Worming your rabbit
Some experts don't
believe rabbits get worms and as a result some vets don't recommend worming at
However it is general practice among the breeders and rabbit show people
to worm their rabbits.
There is very little research that has been done on rabbits.
Most medications used on rabbits today will not have rabbits or rabbit
dosages listed on the labels. This is due to lack of research, and the
need to have the medication approved for rabbit use by the proper
authorities such as the USFDA. Rabbits are consider food so all kinds of
testing would be needed to make a medication rabbit and human
Most breeders give a drop of Ivermectin
in the rabbit's mouth to prevent and kill all forms of
and other types internal
There are three types of
- Fur mites appear as dandruff or
little white specks on a rabbit's coat.
You may notice a bald spot at the back of the rabbits neck around it's
shoulder blades. This can be a mite problem or in young rabbits it may
simply be molting.
- There is a variety of burrowing mite that leaves pimple like scabs and
bumps under a bald patch of skin.
- Lastly Ear mites.
You should check your rabbits
ears regularly for ear mites.
You won't be able to see them unless under a microscope.
However there are plenty of signs to detect ear mites.
The rabbit's ears will appear dirty (dirty colored wax can be seen).
The rabbit maybe be seen scratching at it's ears.
In really bad cases of ear mites you'll see scabs inside the ears.
The Namebrand for Ivermectin
I was informed by the local feedmilI that Ivomec's patetent expired Jan
2008. There are now generic versions of Ivermectin
that cost a fraction of the price as Ivomec does. I used to pay $65.00 and
$76.00 per bottle of Ivomec. Now I use a brand called NOROMECTIN (which is
ivermectin) made by Novapharm Ltd. It costs around $20.00 for the same
Ivomec has dropped it's price down to approx $40.00 to $45.00 per bottle
but I've been using the Noromectin and have had no side effects and it's
I buy the injectable Ivermectin and give it to the rabbit oral (in the mouth with a 1cc sryinge and no needle 1/10 cc per pound).
My friend at the SPCA gives injectable Ivermectin orally to hundreds of cats a year and most rabbits breeders dose this way too.
(namebrand Wazine ) is used by many breeders for Pin
Ivomectine isn't supposed to be effective for Pin Worms, so when the pins
bones on the rabbits butt can be felt I normally give them a dose of Piperazine.
The Bony butt (pin Bones) are also a genetic trait so worming doesn't guaranty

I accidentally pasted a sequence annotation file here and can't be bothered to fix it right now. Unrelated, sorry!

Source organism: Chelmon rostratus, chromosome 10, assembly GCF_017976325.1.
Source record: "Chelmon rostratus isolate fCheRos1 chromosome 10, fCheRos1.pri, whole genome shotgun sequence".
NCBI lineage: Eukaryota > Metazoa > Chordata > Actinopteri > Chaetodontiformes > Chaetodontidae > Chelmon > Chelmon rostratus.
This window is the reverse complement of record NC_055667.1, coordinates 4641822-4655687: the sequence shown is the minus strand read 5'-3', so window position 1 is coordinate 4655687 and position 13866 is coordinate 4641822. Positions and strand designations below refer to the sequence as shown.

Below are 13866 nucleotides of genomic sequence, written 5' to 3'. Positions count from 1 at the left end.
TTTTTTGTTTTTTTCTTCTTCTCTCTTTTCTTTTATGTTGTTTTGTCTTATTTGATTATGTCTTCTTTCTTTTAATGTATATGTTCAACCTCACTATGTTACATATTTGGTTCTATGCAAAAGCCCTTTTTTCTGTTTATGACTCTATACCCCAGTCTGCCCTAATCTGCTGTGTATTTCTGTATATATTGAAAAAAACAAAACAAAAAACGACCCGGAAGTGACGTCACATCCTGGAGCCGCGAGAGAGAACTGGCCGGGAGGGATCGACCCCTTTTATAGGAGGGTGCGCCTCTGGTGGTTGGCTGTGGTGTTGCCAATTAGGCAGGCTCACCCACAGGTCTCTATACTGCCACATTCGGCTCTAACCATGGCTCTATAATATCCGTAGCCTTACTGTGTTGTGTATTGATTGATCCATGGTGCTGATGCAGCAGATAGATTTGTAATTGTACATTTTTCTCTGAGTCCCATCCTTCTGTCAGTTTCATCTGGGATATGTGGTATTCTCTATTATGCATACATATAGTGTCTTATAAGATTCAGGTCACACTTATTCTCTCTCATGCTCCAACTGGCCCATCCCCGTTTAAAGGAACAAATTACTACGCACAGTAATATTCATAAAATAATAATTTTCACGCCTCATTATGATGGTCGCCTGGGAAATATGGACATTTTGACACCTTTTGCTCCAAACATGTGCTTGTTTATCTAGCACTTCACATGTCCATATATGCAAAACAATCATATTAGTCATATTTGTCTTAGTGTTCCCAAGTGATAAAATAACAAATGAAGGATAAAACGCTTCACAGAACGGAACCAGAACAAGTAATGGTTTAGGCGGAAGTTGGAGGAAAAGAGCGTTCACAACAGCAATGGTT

they'll get nice round hindquarters. You will likely have to do some
Giving too much or too concentrated a dose can make you rabbit ill and go off
food and water.
Some rabbits get that reaction anyway. When worming a rabbit for the first time
I give them a half dose, and wait 10 days and redo the dose.
Ivomec and other wormers can cause some rabbits to molt.
I plan my worming at a time when my rabbit is molting naturally.
Hair loss can
be a reaction to worming and is a sign of stress on the body.
This doesn't mean
all rabbits will react to worming medication by molting. Some rabbits don't.
you're new to showing and have only a few bunnies, I wouldn't risk putting
them into a molt by worming them unless I had to. If they molt during the
show season then your show season is pretty much over.
I worm my brood does at
least 10 days or more before I breed them. I do not worm pregnant does.
I only worm weaned kits. Again there's a lack of knowledge in this area,
so I play it safe.
Ivomec does not kill the Coccidia parasite.
I give my bunnies Sulfamethazine (Sulmet is the common brand name) as a preventative against the
You can either put it in their water or I buy medicated Purina rabbit pellets from the feed mill.
The feed has sulfamethazine added to it. It cost $2.00 more per bag and I feed
it for 5 days. I do this twice a year (Spring and Fall)
when the weather is damp and rainy.
If you put sulfamethazine drops in their water, you're
supposed to dump the water out daily, and put freshly medicated water in for a 5
day period. I found that a bit labor intensive when I have 20 e-z crocks to detach
from the cages.
I've also found that some rabbits with not eat or drink the sulfamethazine medication.
I'm now using a 1cc syringe and force feeding 1/10 of a cc per
pound to the rabbits.
I've had no ill effects by doing it this way and I know
that the rabbits have received there full daily dosage.
If I'm getting mysterious deaths, poor weight gain in my kits, or weight loss in
my rabbits, I treat for coccidia using sulfamethazine in the water for 5 days
and then another 5 day treatment 7-10 days later.
Sulfamethazine cures a number of rabbit ailments so even if it isn't coccidia
that is causing the trouble the sulfamethazine is a great answer to urinary
infections, bacteria infections and a wide range of ailments.
As for the age to start Worming and the frequency that differs greatly
from breeder to breeder.
I worm twice a year and
I'm reluctant to worm young Juniors. I don't worm all three meds at the
same time. However I know one top breeder who safely gives both Wazine and
Ivomec at the same time and after every show. They've been in rabbits
longer than me....
So again there is no right answer because none of these meds have been
tested for rabbits by the companies that make them.
information and side effects go to: Motz.com